In anticipation for my upcoming trip to San Francisco, I thought I’d put together some of the outfits I think I’ll be packing in my suitcase. I have my fingers crossed for good weather. Because San Francisco is on the bay they have a funny weather system and their nicest months are September, October, and November. So I hope, I hope, I hope.
These shoes will be taking me all over San Francisco.
They are super comfortable. I know I copied you, Erin. But I know they're good because Erin wore them all over Turkey.
I was searching for swimwear for Valiant on-line (I’m about to file a sexual discrimination lawsuit after going into several large stores and finding NOTHING in the boy’s section but about 55 good options in the girl’s section) when I ran across these.
Pretty good styles I thought.
But here’s the surprising part: none of these will run you over $35. And even more surprisingly, here is where they came from.
Now I know pictures can be deceiving, so I’d be curious if anyone has actually bought any of their bathing suits and could weigh-in on whether they are even worth trying out.
For decades I have squeamishly but with eventual relief, chosen to go through the humiliation of having my daughters help me weed through my wardrobe. They sit on my bed while I pull out all the clothes I own and they laugh and guffaw over them as I throw them into a heap to get rid of. Fun.
With just a day to go before Erin went home, we did the ritual.
A few of the items were very quickly breezed by because I knew they would pass the “keep” test. Then the hard work began. These two ruthless women immediately went into fits of laughter and said things like, “Mom, those shoes look like they’re made of foam.” I took that to mean they looked extremely comfortable and perfect for very long walks in the city. But the sentence ended with, “Get rid of them!”
The dress with just the slightest bit of puff to the sleeve and tad bit of frill to the hem line was deemed totally inappropriate for me. A favorite white jean jacket was mercilessly ridiculed, “If dad one day owns a motorcycle shop and you were to work there, then you could wear that.“ After reviewing about 79 t-shirt-type tops they freely informed me that if I never ever bought another t-shirt again, I would do well, “And no woman should ever wear t-shirts with beer logos on them.” The Moose Drool shirt I insisted was only for painting in hit the discard pile.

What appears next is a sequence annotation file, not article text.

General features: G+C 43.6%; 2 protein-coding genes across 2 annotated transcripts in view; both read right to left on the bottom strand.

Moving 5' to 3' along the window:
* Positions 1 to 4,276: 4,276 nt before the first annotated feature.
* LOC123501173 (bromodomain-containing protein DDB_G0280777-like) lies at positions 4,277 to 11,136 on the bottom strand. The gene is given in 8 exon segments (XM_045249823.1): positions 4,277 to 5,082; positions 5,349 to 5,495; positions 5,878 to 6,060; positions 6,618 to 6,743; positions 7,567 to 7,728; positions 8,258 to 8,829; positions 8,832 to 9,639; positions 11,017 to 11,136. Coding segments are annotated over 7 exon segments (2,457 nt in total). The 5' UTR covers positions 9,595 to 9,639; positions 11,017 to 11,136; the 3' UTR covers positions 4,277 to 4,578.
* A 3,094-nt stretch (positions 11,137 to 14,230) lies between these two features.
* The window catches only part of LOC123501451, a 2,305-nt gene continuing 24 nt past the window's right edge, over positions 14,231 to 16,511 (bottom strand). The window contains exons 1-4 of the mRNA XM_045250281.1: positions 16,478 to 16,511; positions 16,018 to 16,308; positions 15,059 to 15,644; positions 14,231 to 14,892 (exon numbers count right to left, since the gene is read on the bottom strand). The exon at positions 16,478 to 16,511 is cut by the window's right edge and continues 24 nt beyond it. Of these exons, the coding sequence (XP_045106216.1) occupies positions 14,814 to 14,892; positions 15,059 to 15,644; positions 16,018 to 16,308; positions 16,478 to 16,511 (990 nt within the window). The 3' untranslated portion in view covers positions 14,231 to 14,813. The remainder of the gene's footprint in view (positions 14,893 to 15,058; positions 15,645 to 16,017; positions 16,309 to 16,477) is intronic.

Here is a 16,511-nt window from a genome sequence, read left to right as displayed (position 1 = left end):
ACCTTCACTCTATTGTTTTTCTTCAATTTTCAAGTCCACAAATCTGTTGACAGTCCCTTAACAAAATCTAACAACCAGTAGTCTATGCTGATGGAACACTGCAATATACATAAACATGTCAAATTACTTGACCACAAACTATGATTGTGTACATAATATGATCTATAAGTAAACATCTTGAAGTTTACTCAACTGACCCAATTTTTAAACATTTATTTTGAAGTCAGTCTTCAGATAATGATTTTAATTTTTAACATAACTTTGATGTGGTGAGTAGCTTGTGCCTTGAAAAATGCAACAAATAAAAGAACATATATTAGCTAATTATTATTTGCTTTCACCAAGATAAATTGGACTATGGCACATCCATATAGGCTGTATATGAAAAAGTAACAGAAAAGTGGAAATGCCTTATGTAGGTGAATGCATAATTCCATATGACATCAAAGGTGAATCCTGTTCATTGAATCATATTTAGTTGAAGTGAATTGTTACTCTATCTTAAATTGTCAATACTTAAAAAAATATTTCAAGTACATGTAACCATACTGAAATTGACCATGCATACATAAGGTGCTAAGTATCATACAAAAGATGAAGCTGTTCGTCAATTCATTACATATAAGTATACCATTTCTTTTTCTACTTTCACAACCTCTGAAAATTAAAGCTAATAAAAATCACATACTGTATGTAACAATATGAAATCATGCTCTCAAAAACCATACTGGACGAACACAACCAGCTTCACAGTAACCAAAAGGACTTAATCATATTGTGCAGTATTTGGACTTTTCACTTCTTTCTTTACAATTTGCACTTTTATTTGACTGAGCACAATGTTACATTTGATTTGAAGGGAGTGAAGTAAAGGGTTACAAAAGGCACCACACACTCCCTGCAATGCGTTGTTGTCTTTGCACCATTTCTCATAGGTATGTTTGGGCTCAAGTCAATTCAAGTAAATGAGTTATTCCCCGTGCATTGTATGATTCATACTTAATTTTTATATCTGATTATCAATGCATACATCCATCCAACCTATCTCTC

Meghan disdainfully picks up my purse, “I’m pretty sure that’s plastic.”
And I defensively answer, “But I bought it from a nice store in Boston.”
Undeterred she retorts, “But it’s plastic. And it’s falling apart.”
One last valiant effort, “I spent good money on that purse!”
And then Erin kinda does me in with, “It looks like a yellow hot dog bun hanging from two strings,” as she tossed it towards the growing pile.
You have to be a very strong, confident woman to go through this sort of thing. In the end, 33 tops, 8 jackets, 15 pairs of pants, 18 pairs of shoes, 4 purses, not to mention the number of skirts and dresses were bagged up to go away. I did manage to squirrel away the yellow purse when they weren’t looking, so make that 3 purses.
Apparently when I’m unsupervised I buy animal prints. I love animal print. Animals and their skins never go out of style. Seriously, do animals ever say, “I am so over with the leopard thing all over my body?” Apparently too, a person can have too much animal print clothing in their closet.